I have been reading the papers written by my daughter's classmates - she is a senior in high school. As a group, they cannot organize a simple paper, write coherent paragraphs to support their thesis statement and frequently cannot write three grammatically correct sentences in a row! If our future co-workers do not learn the art of writing in high school, where will they learn it? "Bone-head," that is, remedial, English in college? Where is our public school tax money going?

kjohnson
kjohnson

Schools don't teach technical writing. They tell the kids that creativity is all, that spelling doesn't really matter all that much, and these days they teach no grammar at all. Teachers praise children for writing "poetry," which is usually semi-literate, inconsequential babble. Teachers do not set exercises in writing instructions or describing complicated artefacts. If you take a job that involves writing, the first thing you have to do is forget what they taught you at school.

kristopher.lee
kristopher.lee

C - anybody who claims their marketing is the reason for success to a customer (Investors are a different story) is one to run away from. means lots of promises, no delivery.

glenstorm_98
glenstorm_98

It says nothing substantive; just weasel words.

kjohnson
kjohnson

"With our partners, we deliver consignments on time for you."

Kesmoco
Kesmoco

My 'BS' detector would be going beserk

Brainstorms
Brainstorms

"Spanish" is what's spoken in the New World, whereas in Spain the principle language is Castilian. (And be sure you say that with a lisp! ;^)

NickNielsen
NickNielsen

Back in the day, if you wanted to send a letter to a client, you would draft up what you wanted to say and take it to the typing pool. There, your letter would be edited for spelling, typed up, and submitted to your supervisor/manager for signature (unless you were authorized to sign it yourself). The process usually took a day or so, and several eyes looked at what you wrote. Today, you draft an email in five minutes and send it with a click. Out it goes, warts and all. And the English language bleeds a little more as you tell your readers they need to exorcise their laptop batteries.

NickNielsen
NickNielsen

"Short, direct, no passives, and no subordinate clauses" is all well and good, but the endless parade of subject-verb-object sentences the author presented becomes just as irritating just as rapidly as trying to interpret a series of 50-word sentences. I wrote training materials for four years in the USAF. We were taught to write short, direct, sentences. We also learned to vary our sentence style at random intervals. Why? Technical material is already dry enough; there's no need to make it deadly.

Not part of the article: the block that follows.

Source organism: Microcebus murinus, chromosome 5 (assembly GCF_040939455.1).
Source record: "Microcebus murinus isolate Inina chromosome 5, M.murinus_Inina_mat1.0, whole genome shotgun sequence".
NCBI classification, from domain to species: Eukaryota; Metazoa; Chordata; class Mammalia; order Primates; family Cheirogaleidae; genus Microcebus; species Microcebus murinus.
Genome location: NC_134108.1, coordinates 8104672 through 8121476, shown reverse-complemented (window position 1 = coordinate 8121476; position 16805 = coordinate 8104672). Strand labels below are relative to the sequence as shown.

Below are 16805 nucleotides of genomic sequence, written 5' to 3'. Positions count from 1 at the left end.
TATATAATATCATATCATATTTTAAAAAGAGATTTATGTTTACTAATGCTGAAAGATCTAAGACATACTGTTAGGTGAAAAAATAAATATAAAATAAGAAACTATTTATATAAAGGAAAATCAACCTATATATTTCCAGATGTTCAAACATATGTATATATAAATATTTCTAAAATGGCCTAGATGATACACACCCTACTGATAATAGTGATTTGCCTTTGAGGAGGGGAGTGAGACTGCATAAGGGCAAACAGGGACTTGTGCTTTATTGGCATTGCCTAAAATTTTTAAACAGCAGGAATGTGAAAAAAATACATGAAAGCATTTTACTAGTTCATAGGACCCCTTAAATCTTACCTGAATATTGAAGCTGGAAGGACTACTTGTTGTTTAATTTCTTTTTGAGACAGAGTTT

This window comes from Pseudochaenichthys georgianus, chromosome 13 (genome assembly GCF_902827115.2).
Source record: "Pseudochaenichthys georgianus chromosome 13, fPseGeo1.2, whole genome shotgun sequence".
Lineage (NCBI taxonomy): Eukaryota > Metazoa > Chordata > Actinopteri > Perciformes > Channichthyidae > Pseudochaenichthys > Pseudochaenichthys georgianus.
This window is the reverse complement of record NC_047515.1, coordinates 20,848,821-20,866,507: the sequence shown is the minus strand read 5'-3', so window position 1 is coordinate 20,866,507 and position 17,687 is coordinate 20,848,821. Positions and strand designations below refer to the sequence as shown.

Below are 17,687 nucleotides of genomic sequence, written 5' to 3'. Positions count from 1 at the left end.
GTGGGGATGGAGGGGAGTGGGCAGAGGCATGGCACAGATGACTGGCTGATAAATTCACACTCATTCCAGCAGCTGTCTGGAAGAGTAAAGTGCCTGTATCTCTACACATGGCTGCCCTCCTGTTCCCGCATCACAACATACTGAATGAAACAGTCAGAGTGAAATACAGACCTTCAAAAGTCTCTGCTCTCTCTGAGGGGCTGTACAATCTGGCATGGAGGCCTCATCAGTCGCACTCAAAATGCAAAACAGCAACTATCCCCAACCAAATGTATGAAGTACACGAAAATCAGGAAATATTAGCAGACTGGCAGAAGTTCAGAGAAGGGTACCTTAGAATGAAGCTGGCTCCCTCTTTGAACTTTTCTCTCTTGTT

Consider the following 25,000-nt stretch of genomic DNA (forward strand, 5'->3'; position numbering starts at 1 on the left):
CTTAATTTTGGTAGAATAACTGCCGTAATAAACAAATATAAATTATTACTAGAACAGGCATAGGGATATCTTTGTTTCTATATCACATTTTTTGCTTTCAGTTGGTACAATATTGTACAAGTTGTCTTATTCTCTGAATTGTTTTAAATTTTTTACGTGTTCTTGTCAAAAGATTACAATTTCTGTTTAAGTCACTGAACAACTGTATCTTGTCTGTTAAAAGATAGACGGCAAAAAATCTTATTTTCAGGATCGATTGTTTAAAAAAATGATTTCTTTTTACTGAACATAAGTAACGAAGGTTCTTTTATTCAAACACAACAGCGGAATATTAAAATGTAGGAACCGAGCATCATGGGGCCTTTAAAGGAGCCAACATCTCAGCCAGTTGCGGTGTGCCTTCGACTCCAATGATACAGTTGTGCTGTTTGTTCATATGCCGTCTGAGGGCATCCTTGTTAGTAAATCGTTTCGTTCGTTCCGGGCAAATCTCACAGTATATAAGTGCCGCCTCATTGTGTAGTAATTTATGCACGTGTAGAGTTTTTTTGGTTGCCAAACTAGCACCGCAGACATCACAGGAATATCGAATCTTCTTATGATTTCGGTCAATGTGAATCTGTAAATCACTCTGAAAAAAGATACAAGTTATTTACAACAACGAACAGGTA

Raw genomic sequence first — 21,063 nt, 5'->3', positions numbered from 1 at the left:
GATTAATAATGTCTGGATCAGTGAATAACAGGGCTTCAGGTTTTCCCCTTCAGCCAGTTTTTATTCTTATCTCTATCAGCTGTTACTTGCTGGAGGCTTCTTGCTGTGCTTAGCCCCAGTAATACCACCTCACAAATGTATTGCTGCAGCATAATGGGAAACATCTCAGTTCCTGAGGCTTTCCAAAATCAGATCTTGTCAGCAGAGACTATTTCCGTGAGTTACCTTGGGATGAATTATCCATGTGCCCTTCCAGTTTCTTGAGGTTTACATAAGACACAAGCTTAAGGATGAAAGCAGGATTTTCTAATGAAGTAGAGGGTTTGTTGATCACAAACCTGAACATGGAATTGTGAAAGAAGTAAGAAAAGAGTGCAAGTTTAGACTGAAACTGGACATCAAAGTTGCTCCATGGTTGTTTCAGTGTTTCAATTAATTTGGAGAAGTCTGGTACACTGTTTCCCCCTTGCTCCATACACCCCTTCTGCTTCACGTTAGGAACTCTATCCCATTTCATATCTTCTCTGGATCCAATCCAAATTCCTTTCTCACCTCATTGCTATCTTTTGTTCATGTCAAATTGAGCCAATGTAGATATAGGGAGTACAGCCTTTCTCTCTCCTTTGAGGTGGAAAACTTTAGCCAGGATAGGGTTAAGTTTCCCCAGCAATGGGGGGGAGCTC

rcstan
rcstan

Your lack of knowledge of punctuation stands out, not your writing skill, per se. Commas and hyphens are missing in several places within your post.

NickNielsen
NickNielsen

Were you thinking of Arti Johnson when you wrote this?

B.H.
B.H.

I say that since your post is so perfectly flawed, it has to be. Kudos on that.

glenstorm_98
glenstorm_98

Your detector would go off--so would mine. Therefore, if *we* were the intended audience, that wording would be a writer's misstep. Immediately my inner voice would say, "That's not technical--why not?? What's he hiding?" So right away I would think they were trying to do a snow job on me, and what they said after that, I wouldn't hear. But...I'm an engineer. If a business or marketing executive were the intended audience, strange as it might seem to us, they might well be favorably impressed. As an engineer, I might find that to be a defect in the exec, because he didn't detect that the writer is hiding something! But the salesman would have made his point to *his* audience: The Executive.

kjohnson
kjohnson

> Press, journals, blogs, internet lists, > radio, TV, ... how do most of us keep our > education up to date? Books?

b.adger
b.adger

Press, journals, blogs, internet lists, radio, TV, ... how do most of us keep our education up to date?

NickNielsen
NickNielsen

If that's not it, why do we even have the press?

jimmanis
jimmanis

Try putting some bait on that hook.

b.adger
b.adger

Syntax and punctuation should come naturally. We should take time to re-read and re-read until the message flows smoothly. In the original blog post, why use ", which" when " that" is more like natural speech. Even MS Word's grammar checker approves " that" without a preceding comma.

kjohnson
kjohnson

Even after you correct the punctuation, it's still two cliches stacked nose to tail. Maybe this writer has something to say, but what is it?

glenstorm_98
glenstorm_98

There is indeed a real technique (in the truest sense) to written English. Very few understand or can effectively use proper syntax and punctuation, for example. Even in the original blog post, there is a place where a comma was sorely needed, to separate two words where otherwise the first could be taken to be modifying the second. The scariest part is that it's in the quote from the National Commission on Writing's report! I refer specifically to "workplace writing" in "...in today's workplace writing is a 'threshold skill' ". This absolutely should have been "...in today's workplace, writing is a 'threshold skill'..." etc. Now, THAT is scary! -Dw